Configure live migrations
Migration enables an administrator to move a virtual machine instance from one compute host to another. A typical scenario is planned maintenance on the source host, but migration can also be useful to redistribute the load when many VM instances are running on a specific physical machine.
This document covers live migrations using the configuring-migrations-kvm-libvirt and configuring-migrations-xenserver hypervisors.
Not all Compute service hypervisor drivers support live-migration, or support all live-migration features.
Consult /user/support-matrix to determine which hypervisors support live-migration.
See the /configuration/index for details on hypervisor configuration settings.
The migration types are:
Non-live migration, also known as cold migration or simply migration.
The instance is shut down, then moved to another hypervisor and restarted. The instance recognizes that it was rebooted, and the application running on the instance is disrupted.
This section does not cover cold migration.
The instance keeps running throughout the migration. This is useful when it is not possible or desirable to stop the application running on the instance.
Live migrations can be classified further by the way they treat instance storage:
- Shared storage-based live migration. The instance has ephemeral disks that are located on storage shared between the source and destination hosts.
- Block live migration, or simply block migration. The instance has ephemeral disks that are not shared between the source and destination hosts. Block migration is incompatible with read-only devices such as CD-ROMs and Configuration Drive (config_drive).
- Volume-backed live migration. Instances use volumes rather than ephemeral disks.
Block live migration requires copying disks from the source to the destination host. It takes more time and puts more load on the network. Shared-storage and volume-backed live migration does not copy disks.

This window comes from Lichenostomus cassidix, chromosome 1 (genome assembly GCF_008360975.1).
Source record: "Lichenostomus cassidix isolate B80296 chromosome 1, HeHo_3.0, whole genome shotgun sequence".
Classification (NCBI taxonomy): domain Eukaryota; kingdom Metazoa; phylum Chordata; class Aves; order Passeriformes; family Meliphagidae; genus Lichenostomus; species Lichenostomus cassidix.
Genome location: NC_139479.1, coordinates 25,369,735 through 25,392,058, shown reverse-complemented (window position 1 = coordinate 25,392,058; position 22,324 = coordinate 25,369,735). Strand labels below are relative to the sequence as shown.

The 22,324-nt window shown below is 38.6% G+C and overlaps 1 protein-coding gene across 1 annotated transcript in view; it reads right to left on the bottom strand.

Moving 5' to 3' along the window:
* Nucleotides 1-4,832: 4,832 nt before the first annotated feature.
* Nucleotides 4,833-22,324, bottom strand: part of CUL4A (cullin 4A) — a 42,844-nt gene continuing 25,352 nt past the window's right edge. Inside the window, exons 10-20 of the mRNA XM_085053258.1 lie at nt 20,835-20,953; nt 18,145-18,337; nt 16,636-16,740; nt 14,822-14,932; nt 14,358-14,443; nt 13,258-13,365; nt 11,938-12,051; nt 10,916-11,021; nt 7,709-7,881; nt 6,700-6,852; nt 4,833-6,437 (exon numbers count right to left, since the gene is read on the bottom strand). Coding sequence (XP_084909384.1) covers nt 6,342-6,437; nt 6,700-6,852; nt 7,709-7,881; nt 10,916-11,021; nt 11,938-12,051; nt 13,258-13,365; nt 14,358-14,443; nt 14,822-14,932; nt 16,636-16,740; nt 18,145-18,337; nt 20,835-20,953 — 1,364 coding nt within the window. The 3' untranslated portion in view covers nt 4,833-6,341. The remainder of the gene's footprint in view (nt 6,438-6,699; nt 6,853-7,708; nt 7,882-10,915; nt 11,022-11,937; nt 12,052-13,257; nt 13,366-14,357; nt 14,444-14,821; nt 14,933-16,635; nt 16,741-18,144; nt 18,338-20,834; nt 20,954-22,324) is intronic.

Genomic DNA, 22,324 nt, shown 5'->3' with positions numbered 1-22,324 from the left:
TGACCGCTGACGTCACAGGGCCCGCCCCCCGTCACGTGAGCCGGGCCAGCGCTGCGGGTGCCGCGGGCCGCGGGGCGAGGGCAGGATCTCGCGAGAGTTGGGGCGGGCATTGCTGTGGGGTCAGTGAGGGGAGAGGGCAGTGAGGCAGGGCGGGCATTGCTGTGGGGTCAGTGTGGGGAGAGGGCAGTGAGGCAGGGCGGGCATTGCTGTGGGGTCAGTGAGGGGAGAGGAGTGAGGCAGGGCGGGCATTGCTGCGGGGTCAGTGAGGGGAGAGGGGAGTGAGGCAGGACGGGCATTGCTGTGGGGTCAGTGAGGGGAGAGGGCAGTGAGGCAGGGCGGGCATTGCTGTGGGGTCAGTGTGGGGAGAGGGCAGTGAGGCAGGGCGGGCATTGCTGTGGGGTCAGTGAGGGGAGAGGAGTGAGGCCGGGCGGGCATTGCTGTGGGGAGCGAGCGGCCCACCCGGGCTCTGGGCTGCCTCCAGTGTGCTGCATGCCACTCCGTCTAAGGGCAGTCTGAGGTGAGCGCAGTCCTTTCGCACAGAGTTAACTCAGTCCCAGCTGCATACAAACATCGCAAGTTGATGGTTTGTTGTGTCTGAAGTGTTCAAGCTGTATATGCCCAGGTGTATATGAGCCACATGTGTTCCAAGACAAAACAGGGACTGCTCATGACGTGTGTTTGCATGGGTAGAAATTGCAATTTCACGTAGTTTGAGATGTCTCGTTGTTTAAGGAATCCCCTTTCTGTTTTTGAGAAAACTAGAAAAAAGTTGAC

In a multi-cell cloud, instances can be live migrated to a different host in the same cell, but not across cells.
The following sections describe how to configure your hosts for live migrations using the KVM and XenServer hypervisors.
To enable any type of live migration, configure the compute hosts according to the instructions below:
- Set the following parameters in
nova.confon all compute hosts:
You must not make the VNC server listen to the IP address of its compute host, since that addresses changes when the instance is migrated.
Since this setting allows VNC clients from any IP address to connect to instance consoles, you must take additional measures like secure networks or firewalls to prevent potential attackers from gaining access to instances.
instances_pathmust have the same value for all compute hosts. In this guide, the value
Ensure that name resolution on all compute hosts is identical, so that they can connect each other through their hostnames.
If you use
/etc/hostsfor name resolution and enable SELinux, ensure that
/etc/hostshas the correct SELinux context:
# restorecon /etc/hosts
Enable password-less SSH so that root on one compute host can log on to any other compute host without providing a password. The
libvirtddaemon, which runs as root, uses the SSH protocol to copy the instance to the destination and can't know the passwords of all compute hosts.
You may, for example, compile root's public SSH keys on all compute hosts into an
authorized_keysfile and deploy that file to the compute hosts.
Configure the firewalls to allow libvirt to communicate between compute hosts.
By default, libvirt uses the TCP port range from 49152 to 49261 for copying memory and disk contents. Compute hosts must accept connections in this range.
For information about ports used by libvirt, see the libvirt documentation.